In the first part of the sixth chapter of Lifeboats, Kit visits Ronan and Nita and makes a connection. Intrigued? Then it’s time for Mark to read Young Wizards.
Okay, so we’re still sort of plodding along, but I get the sense that Kit’s thoughts on the sibik are going to become very important. Aside from that (and I’ll go into more detail in a bit), Duane mostly begins this chapter with an exploration into bathroom facilities, donuts, and EXISTENTIAL DREAD.
Which is all very important! I swear to you all: when I was revising Book #2 before sending it off to my agent, I honestly looked for places to put in people using the bathroom. Despite that it’s something that is common to my every day, I literally NEVER think about when I’m writing, and SOMETIMES THIS IS BAD. My second book is all about a long journey that characters accomplish by walking, and it was only upon reading it after I finished the first draft that I realized no one went to the bathroom. EVER. Not even once.
I’m an adult, I swear.
So I actually dig that Duane addresses this in multiple ways, and that includes touching on how the Tevaralti hygiene works. Look, they have automated dust baths, this is 100% the coolest and funniest bit of worldbuilding I have ever seen, I CANNOT GET OVER THE MENTAL IMAGERY. Also??? Guess who has developed a taste for high-end hotel rooms and really fucking ridiculous showers in his thirties? THIS MOTHERFUCKER. I have been traveling for over five years under the Mark Does Stuff name, and I’ve mostly stayed in absolutely terrible places in that time. I did what I could, and that meant in those first few years, I was in a lot of shitty motels or I slept on the floor of some folks who really should not have had people over in their homes. (I still appreciate those latter people a great deal, but I have anxiety around cleanliness. At the same time, I had no money to do better, so I KEPT MY MOUTH SHUT.)
It’s only after I saved up tons and tons of reward points over years and years (and getting my first adult credit card!!!) that I was able to stay in some nice fucking rooms. It’s still a rare thing—maybe two or three times a year—but oh my god, I get rich people? I get why they want king-sized beds with simulated rain showers because ME TOO, HELP ME, IT’S A TERRIBLE ADDICTION I CAN ALMOST NEVER FULFILL.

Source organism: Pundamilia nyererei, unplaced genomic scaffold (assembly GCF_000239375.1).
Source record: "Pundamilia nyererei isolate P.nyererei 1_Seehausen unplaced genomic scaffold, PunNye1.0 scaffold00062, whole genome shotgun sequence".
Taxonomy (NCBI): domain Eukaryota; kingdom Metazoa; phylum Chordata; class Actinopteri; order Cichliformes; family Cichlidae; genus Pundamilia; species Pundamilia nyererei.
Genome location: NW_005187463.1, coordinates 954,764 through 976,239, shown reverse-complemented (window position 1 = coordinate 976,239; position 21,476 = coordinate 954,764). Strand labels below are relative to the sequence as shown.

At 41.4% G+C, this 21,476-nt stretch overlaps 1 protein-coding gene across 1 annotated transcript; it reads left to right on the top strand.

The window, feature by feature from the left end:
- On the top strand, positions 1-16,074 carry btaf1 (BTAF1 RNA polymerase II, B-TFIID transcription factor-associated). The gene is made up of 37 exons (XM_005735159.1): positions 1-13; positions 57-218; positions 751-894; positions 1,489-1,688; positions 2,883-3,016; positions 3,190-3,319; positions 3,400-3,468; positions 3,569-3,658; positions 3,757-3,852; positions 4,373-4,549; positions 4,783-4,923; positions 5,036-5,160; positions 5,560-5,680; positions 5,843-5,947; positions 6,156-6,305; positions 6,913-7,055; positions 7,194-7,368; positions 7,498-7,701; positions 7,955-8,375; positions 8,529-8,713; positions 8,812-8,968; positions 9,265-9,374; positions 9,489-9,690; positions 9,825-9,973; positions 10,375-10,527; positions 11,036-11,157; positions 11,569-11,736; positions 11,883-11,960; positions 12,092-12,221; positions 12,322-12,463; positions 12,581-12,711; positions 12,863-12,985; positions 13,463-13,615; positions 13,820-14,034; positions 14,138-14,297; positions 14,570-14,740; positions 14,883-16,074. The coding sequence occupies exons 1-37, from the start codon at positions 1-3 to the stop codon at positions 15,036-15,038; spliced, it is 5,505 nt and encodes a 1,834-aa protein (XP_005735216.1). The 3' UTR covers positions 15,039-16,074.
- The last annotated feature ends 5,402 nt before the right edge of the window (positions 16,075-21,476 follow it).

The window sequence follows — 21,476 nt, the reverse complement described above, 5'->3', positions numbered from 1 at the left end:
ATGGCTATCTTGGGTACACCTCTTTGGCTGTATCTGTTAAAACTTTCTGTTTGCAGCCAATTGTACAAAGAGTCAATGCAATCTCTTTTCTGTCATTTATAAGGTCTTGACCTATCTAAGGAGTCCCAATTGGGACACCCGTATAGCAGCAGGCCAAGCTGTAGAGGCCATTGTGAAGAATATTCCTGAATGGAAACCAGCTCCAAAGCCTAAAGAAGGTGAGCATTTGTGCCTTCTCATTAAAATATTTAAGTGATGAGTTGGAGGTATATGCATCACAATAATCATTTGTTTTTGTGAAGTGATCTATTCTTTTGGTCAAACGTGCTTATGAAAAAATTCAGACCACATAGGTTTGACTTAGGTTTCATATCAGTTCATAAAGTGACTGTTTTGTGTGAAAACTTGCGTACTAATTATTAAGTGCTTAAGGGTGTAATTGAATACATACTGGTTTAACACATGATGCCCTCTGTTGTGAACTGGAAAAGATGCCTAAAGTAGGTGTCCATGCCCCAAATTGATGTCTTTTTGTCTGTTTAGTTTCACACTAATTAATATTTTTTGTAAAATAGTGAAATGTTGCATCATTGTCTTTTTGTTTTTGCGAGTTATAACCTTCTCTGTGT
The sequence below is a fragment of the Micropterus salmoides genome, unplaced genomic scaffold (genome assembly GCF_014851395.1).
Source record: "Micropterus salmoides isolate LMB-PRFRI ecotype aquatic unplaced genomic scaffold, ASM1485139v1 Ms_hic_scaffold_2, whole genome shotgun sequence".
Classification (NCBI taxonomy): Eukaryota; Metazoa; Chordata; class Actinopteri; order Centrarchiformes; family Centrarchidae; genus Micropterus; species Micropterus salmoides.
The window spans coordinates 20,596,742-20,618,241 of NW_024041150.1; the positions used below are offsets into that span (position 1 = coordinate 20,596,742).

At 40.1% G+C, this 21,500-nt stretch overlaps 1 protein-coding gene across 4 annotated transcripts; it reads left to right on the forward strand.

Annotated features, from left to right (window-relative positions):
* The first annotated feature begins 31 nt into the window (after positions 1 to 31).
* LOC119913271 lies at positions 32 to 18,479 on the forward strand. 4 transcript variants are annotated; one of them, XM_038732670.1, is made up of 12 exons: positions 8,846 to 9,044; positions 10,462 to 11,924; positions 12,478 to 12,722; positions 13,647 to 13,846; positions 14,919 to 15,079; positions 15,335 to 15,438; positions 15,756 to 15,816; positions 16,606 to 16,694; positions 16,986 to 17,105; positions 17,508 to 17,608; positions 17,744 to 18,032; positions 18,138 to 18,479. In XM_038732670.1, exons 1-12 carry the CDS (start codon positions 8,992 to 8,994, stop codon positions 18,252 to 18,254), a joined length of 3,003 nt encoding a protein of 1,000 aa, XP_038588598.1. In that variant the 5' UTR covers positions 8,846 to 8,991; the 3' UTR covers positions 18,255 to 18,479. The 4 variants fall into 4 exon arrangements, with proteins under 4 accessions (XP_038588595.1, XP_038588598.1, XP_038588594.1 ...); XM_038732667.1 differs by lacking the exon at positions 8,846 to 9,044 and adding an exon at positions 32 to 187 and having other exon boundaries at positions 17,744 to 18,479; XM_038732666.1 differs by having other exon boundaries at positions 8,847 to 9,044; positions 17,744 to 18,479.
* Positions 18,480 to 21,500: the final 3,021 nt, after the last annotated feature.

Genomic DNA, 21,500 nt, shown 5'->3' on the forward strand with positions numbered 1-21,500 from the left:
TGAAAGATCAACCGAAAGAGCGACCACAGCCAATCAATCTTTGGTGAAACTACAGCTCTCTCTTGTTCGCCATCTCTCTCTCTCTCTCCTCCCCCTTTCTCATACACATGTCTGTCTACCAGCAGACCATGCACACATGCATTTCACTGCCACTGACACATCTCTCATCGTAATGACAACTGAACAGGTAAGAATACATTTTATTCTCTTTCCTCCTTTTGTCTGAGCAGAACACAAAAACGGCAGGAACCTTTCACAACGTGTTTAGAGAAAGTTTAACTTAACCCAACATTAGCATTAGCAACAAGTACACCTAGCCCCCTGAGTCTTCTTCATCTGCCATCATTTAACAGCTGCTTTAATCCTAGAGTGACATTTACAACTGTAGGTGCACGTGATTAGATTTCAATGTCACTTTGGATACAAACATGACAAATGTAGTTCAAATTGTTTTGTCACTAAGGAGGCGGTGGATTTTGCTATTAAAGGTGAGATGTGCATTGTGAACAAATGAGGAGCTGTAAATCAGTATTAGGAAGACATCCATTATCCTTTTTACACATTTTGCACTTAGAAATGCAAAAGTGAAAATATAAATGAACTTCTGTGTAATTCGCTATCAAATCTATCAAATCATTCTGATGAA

I also used to be addicted to those Entenmann’s donuts that Duane describes here, which I have not seen once since I moved to the East Coast. If you haven’t seen the video yet, then allow me to admit that until a week or so ago, I had never had any Little Debbie snacks. Only Hostess and Entenmann’s were available where I grow up. Oh god, those mini donuts with powdered sugar are evil, especially since it’s so easy to choke on the sugar if you at all breath in while eating them. Still, I’m glad that I don’t eat this stuff anymore because it is certifiably bad, but this took me back, y’all. I REMEMBER THESE DONUTS.
It’s fun to talk about this stuff, but the opening of this chapter doesn’t let me forget just how fucked up this book is going to be. There is no happy ending, and that’s the case even if that first chapter wasn’t a literal nightmare. Even if, as the kids suggest, every living creature was rescued during the evacuation of Tevaral, that doesn’t mean there’s a positive end to their story. They’re still refugees. They still lost their home and they can never return to it. And that kind of trauma is going to be passed along from generation to generation, you know? What sort of stories will they begin to tell about their evacuation? What myths? How will future generations come to know this time?
The existence of the sibik further complicates this, though they’re not the only species of non-humanoid animals that will be affected by this migration. But they have a connection to the Tevaral that confuses me and it certainly confuses Kit. How the hell do they communicate? How are they able to pass information between one another? And given their attachment to other Tevaral, it seems all but confirmed that many of them will, in their own way, refuse to leave the planet.
So how does Kit fit into this? Clearly, the sibik near Kit’s gating facility are kind of obsessed with him, which is putting it mildly. They’ve figured out that he has crackers, and I’m guessing that the next time he sees them, there will be way, way more sibik awaiting a meal. Why? How? Can the wizards use the sibik to understand the Tevaral?
Mark Links Stuff